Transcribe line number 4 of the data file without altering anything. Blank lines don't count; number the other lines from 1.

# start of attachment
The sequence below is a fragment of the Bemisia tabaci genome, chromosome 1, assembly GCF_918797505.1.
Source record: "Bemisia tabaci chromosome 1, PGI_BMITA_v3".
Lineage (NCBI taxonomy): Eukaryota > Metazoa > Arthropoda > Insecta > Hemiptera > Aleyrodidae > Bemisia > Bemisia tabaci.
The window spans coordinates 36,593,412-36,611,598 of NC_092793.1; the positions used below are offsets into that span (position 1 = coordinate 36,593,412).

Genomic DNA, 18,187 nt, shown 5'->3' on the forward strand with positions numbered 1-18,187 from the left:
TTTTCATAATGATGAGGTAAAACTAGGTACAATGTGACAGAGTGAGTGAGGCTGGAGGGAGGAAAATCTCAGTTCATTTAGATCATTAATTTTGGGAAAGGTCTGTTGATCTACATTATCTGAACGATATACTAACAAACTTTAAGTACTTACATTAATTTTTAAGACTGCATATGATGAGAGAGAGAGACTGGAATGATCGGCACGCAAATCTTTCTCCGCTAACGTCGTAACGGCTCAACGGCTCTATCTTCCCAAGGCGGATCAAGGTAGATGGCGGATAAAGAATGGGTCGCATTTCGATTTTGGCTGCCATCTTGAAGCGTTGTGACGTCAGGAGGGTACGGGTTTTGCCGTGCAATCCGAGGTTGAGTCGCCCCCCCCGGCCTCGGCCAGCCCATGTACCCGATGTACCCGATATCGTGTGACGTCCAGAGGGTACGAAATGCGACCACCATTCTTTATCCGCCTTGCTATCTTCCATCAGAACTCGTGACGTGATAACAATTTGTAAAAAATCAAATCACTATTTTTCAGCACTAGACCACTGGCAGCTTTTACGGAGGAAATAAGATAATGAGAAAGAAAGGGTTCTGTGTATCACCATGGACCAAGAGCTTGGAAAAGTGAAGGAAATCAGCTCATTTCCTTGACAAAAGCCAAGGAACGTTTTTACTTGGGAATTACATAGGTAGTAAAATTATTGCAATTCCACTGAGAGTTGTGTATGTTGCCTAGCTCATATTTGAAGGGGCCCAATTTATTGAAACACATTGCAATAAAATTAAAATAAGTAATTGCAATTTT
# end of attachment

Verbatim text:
The window spans coordinates 36,593,412-36,611,598 of NC_092793.1; the positions used below are offsets into that span (position 1 = coordinate 36,593,412).